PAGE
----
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November 10, 2002
Key news item #1: the Coaxer made a recent appearance in Melbourne.
Key news item #2: I got a lock of her hair.
At this point you might want to put a "do not disturb" sign on your door. This is important stuff.
Some time ago I described the Coaxer as having a high-speed, glittering intelligence. As far as descriptions go, I like this one. It's happy proof that I'm occasionally capable of understatement. The Coaxer is ridiculously clever. Her nickname at work is "Brainhammer." Her workmates defer to her on every issue, usually from a cowering position on the floor. She knows how everything works, she remembers everything, and her verbal facility is extraordinary. Intelligence, it seems to me, is how you express it, and her powers of expression defy belief.
A few years ago, she turned her intelligence in my direction, and I'm not expecting to ever be the same.
So seeing her again was lovely reminder of the incredible appeal of intelligence. It was also a reminder of the appeal of very long hair. The Coaxer has such long hair that she has a little ritual to deal with it.
The Coaxer versus her own hair
On the first day of every month, she cuts an inch or two of it off. Her hair grows to her waist, but she doesn't let it grow any further. When she announced this policy, I immediately jumped into the queue to grab this hair.
While in the queue I realised that I didn't actually know what I would do with a lock of her hair. But years of travelling have taught me to take opportunities while they're there. So I figured: get the hair first, and then work out a use for it later on. I also became dimly aware that I was in a very short queue. It started with me, and thinned out very quickly.
The Coaxer produced a pair of scissors, and I suddenly realised that I'd have to find something to contain the hair. After all, a lock of hair needs active guidance and encouragement to remain a lock. Otherwise it scatters into its component pieces and becomes extremely difficult to reassemble.
But the only thing I could find was a wooden clothes-peg. This didn't seem enormously appropriate, but I looked at it as a stopgap measure. The Coaxer used the scissors to make the snip, and I used the peg to snap the lock.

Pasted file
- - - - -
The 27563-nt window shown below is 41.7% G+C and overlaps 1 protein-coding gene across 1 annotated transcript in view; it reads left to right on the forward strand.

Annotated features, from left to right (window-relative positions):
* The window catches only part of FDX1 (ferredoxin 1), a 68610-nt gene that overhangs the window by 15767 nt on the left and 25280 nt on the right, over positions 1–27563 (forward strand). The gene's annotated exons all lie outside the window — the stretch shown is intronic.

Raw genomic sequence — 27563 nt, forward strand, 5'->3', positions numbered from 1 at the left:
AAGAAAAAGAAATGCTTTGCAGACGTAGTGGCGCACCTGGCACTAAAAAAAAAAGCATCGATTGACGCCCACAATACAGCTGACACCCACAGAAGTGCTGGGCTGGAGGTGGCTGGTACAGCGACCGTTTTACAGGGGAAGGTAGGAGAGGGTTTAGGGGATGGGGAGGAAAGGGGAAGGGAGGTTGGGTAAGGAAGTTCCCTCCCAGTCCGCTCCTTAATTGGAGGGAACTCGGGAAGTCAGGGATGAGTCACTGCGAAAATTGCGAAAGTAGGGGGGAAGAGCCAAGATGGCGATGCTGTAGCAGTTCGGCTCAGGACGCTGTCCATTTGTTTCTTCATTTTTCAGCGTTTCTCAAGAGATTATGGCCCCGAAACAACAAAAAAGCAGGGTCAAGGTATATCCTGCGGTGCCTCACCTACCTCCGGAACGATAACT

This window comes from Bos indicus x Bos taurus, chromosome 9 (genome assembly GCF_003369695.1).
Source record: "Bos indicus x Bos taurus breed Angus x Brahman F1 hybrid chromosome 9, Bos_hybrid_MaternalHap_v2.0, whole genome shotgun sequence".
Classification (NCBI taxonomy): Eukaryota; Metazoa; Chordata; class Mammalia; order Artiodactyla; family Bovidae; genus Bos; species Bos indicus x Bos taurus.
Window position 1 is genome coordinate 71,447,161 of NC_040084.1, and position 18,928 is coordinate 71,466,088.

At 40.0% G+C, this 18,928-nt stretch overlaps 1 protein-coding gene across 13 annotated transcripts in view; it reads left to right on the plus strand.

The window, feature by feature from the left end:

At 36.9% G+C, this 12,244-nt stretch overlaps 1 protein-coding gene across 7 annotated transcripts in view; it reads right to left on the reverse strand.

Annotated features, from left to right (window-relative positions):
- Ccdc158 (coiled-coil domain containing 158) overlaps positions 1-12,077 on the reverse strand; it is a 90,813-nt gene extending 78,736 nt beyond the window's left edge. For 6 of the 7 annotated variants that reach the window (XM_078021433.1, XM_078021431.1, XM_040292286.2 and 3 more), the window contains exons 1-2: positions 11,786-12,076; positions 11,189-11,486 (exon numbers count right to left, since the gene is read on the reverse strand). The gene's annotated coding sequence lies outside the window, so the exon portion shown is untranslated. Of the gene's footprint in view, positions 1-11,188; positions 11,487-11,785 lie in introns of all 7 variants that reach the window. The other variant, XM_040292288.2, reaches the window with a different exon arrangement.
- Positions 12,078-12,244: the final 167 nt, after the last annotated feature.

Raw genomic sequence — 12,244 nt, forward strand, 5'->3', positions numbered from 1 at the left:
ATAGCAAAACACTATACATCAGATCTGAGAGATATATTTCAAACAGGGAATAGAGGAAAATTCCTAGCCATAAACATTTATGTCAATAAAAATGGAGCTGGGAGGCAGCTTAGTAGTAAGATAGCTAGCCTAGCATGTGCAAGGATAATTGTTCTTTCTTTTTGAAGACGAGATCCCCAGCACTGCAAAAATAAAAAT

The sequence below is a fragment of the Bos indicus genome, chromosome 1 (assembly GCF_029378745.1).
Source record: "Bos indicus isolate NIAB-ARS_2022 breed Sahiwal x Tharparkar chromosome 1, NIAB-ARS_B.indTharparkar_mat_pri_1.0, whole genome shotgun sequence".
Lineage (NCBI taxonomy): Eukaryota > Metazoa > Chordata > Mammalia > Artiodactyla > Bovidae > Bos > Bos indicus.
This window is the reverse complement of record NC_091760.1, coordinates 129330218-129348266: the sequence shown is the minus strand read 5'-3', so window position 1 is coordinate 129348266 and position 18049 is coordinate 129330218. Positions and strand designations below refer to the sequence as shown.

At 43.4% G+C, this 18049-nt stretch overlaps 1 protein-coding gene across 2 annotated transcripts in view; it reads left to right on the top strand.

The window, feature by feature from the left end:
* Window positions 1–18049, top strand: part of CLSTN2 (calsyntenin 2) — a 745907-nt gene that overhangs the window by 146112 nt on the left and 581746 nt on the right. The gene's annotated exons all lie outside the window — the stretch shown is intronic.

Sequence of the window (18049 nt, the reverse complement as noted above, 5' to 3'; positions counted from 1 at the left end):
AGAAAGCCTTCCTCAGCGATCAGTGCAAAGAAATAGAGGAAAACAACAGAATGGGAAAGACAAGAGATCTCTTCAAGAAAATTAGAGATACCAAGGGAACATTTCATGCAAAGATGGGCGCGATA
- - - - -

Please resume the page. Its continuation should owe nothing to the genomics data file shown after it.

A few days later she returned to Sydney, and I was left with this incredibly cool souvenir of her visit. I put it on top of my CD stand and commenced a rigorous routine of occasionally looking at it.
Eventually this strategy paid off. I picked it up.
And if you're one of those people who took my advice and put up a "do not disturb" sign, you'll want to know exactly how I picked up the hair. So let's be clear about this: I picked it up by the peg. It seemed the obvious thing to do, the clearest strategy to take. And thus we come to ...
The crux of the issue
Key news item #3: to the enormous astonishment of this correspondent, a lock of the Coaxer's hair makes a surprisingly effective fake moustache. True, you need to use one hand to keep it in place, but that's a small price to pay for the convenience. And it's an even smaller price to pay for the style. Let's face it: you get an enormous amount of style for almost no price at all. A century ago it was fashionable to stroll around holding a monocle to one eye. This is a bit like that, except you hold your hand a little lower and never need squint.
I've taken to striding around Fitzroy holding a lock of hair over my lip with a clothes-peg. It's surprisingly satisfying to be a world leader in portable hair fashion.
But, sadly, it's not always easy. Recently, on Brunswick Street, I was confronted by an agitated passerby. This poor, downtrodden soul obviously scratched out a meagre existence in some kind of retail area. Jangling what looked like keys to a BMW, he loudly asked "what the hell is that on your lip?"
If memory serves me correctly, this was the one and only time I used its full name. "It's a Coaxer Moustache," I responded, "and I bet you're jealous you don't have one."
My interrogator, a man of no breeding, no education, and no Kombi Van, snorted in disgust. Then he got into his expensive car and drove off. Cacophonous music played, headlights flashed, and the attractive blonde woman sitting in the passenger seat smiled at him.
I was left standing on Brunswick Street, a confused soul in the middle of a changing world.
But I was a confused soul with a souvenir of the Coaxer, and that makes all the difference.
I've spent a month away, but I'm back now. I use a NoPro and wear a CoMo. If you've been checking my site in vain for the last few weeks, thank you. I'm honoured by your interest, your patience, and your willingness to put up a "do not disturb" sign. And if this is your first visit, welcome to SoFo.Posted by Sean Hegarty at 10:40 PM in the People category | Comments (5)
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